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Chico State

Psychologist Fills Brand-New Campus Position: Mariah Kornbluh Embraces Title of Chico State’s First Community Psychologist

Professor Mariah Kornbluh lectures a psychology class.
Jason Halley / University Photographer

Professor Mariah Kornbluh teaches a Community Psychology class.

Sometimes, inspiration is closer than you think.

Brian Oppy, a cognitive psychologist and professor in the Department of Psychology, only had to look to Sacramento State for an idea on how to address challenges facing his department in 2015. At the time, he was serving as department chair and aptly aware of the department’s understaffing, gaps between community outreach and connecting with the area’s underserved youth, and need for oversight of its internship program.

While performing a review of Sacramento State’s Department of Psychology, he realized the sister campus boasted a relatively new community psychologist, which got him thinking about how one person could possibly serve multiple roles at Chico State.

“So we conceptualized this as, ‘Let’s find somebody who does community psych, [someone] who would be excited about the internship program . . . and someone who could expand into more qualitative approaches to research,’” Oppy said.

Enter Mariah Kornbluh, whose depth of experience and passionate vision were too much for the University to ignore.

“Chico State has an exciting opportunity to bridge caring and reciprocal partnerships with the community, provide its students with rich research experiences and opportunities in service learning, and provide pathways for fostering civic engagement through meaningful connections,” Kornbluh said.

Joining the department last fall as Chico State’s first-ever community psychologist, Kornbluh leads teams of graduate and undergraduate students to draw on expertise in the areas of mental health, youth development, social networks, and rural outreach to support the community.

While the position of community psychologist is new to campus, Kornbluh has significant experience in the area. The California native did her doctoral training at Michigan State in a community psychology program, and her postdoctoral work focused on community-based research at the University of Wisconsin, Madison.

Mariah Kornbluh lectures a psychology class.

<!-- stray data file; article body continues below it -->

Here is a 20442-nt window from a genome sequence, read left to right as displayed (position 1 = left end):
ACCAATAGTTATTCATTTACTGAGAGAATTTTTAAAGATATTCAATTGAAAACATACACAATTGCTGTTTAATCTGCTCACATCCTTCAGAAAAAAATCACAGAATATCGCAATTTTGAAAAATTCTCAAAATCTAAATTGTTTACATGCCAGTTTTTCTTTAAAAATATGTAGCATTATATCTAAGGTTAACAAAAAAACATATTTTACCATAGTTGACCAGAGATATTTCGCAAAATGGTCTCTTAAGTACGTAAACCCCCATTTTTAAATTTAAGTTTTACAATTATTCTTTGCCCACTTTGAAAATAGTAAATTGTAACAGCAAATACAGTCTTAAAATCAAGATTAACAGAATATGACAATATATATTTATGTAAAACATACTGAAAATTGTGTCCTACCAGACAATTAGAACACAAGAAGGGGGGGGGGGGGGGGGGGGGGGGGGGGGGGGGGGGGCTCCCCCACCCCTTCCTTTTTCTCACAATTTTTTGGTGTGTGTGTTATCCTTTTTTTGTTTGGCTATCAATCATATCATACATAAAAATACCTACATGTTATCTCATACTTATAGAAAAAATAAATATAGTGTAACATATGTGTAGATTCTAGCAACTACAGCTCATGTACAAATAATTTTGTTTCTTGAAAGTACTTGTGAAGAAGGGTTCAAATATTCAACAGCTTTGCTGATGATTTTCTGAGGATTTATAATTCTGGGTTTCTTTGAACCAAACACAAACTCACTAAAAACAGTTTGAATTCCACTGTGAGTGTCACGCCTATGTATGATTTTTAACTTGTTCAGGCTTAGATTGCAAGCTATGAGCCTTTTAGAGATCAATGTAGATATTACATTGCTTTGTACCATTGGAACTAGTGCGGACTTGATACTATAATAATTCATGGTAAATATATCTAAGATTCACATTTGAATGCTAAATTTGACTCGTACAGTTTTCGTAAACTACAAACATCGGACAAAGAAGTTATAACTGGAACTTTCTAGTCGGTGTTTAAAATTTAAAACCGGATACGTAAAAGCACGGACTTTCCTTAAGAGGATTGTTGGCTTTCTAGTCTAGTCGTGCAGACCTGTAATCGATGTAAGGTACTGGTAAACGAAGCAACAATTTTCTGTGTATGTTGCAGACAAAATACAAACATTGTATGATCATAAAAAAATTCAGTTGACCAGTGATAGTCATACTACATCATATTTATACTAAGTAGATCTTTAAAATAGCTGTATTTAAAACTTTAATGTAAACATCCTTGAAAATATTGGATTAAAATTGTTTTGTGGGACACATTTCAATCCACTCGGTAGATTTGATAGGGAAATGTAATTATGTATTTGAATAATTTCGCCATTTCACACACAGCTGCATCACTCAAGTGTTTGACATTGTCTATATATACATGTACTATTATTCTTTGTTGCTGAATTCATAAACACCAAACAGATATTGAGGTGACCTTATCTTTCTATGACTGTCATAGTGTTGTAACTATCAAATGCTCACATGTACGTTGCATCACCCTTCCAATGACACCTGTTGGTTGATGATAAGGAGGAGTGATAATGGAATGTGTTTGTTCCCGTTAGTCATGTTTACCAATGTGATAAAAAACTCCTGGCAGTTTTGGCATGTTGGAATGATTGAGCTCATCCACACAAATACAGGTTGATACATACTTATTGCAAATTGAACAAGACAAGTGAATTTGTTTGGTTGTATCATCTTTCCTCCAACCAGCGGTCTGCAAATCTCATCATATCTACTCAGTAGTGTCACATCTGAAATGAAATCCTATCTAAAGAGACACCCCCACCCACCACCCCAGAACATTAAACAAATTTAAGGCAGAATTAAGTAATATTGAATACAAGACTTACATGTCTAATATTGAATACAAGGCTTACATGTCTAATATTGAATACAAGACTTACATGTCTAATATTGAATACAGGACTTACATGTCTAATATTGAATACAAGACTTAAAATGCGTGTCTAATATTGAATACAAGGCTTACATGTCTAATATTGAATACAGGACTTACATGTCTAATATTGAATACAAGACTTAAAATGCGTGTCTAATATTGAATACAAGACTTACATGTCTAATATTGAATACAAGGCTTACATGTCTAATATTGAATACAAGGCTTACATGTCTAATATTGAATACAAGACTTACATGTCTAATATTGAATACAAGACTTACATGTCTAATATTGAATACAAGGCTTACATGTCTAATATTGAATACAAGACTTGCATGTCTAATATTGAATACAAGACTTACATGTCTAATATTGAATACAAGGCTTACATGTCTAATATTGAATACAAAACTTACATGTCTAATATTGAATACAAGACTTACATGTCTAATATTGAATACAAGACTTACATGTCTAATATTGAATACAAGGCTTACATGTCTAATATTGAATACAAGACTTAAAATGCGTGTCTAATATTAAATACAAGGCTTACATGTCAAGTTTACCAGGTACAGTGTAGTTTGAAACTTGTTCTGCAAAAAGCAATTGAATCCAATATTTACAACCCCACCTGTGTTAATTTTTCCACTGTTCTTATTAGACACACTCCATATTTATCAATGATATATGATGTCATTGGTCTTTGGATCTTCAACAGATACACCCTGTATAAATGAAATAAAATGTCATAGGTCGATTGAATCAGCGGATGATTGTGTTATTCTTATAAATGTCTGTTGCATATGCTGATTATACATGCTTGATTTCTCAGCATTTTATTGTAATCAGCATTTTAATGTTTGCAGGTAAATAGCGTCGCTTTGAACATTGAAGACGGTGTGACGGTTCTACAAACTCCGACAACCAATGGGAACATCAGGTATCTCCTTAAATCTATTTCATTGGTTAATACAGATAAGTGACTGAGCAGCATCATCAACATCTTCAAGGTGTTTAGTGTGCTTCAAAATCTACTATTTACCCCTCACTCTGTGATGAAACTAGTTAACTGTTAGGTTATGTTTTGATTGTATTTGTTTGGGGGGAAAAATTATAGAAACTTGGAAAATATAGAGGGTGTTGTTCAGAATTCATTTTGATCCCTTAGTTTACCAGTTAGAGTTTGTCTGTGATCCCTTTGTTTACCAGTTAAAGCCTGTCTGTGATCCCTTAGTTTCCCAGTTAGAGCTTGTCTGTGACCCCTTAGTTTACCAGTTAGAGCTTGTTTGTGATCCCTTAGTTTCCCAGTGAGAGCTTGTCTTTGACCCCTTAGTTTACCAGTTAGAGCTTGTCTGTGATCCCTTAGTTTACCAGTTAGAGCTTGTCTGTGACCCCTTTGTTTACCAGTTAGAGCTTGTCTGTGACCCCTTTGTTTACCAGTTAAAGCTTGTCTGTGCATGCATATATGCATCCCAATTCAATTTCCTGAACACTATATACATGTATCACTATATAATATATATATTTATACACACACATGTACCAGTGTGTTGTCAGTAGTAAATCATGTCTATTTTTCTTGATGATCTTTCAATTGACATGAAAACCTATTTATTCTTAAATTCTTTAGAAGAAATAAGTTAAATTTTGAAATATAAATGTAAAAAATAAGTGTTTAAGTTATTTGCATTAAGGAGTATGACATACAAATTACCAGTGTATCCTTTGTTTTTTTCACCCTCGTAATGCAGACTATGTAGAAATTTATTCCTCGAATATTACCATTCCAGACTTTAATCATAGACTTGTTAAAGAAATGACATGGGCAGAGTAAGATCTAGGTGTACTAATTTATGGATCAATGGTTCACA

Kornbluh wants her classes and research to aid students in understanding how their degrees can be used to promote social change, community engagement, and service to others.

Here at Chico State, Kornbluh’s position combines laboratory research and community outreach, performed by Kornbluh and her graduate and undergraduate students. Whether working with the University’s Cross-Cultural Leadership Center or a transitional housing facility, Kornbluh’s efforts impact mostly young people, ranging from elementary school-age to college students.  

“One of the core values of community psychology is to focus on social justice and service to historically disadvantaged communities,” Kornbluh said. “A key value of Chico State is civic engagement. Both in my classes and in my research, students explore issue on injustice and providing service to the community through locally based research.”

These experiences help Chico State students build their understanding of how their degrees can be used to promote social change, community engagement, and service to others, Kornbluh and Oppy agree. Add the guidance of the internship program, and Kornbluh is showcasing the energy and intangibles to make things happen, which Oppy said is one of the qualities that won him over.

“You want somebody who steps on campus and says, ‘I’m willing to jump in there with the students, I’m willing to get my hands dirty with all that needs to be done,’” Oppy said. “You need somebody who’s going to take those steps independently.”

Check, check, and check. Kornbluh has done all of those things, and currently mentors both undergraduate and graduate students. Most of Kornbluh’s students have taken a course with her or have spoken with her personally about their passions for doing research for the community.

Holly Brott, a graduate student pursuing her master’s degree in psychological science, currently works with Kornbluh on conducting a program evaluation on a shelter for homeless families. In identifying the shelter’s strengths as well as areas for improvement, Brott says the work gives shelter service providers valuable information, while lending a historically marginalized population a voice in their community.

“Working with Dr. Kornbluh has been an extremely valuable experience,” said Brott (BA, Psychology, ’15). “Applied research provides us with more information, while simultaneously helping the community.”

Strategic plans to further support the North State are currently being sketched out. Kornbluh excitedly waits to see how the role of a community psychologist—and the University’s Department of Psychology—can further engage in these efforts. For example, she has a desire to support efforts that partner with historically underserved populations, like migrant or low-income communities, with an emphasis on educational services and supports for youth and families. 

“There are so many rural communities out there that would love to have a partnership with Chico State, but it’s also really hard for us to get out there,” Kornbluh said. “I think expanding that base will be a really exciting part of that process.”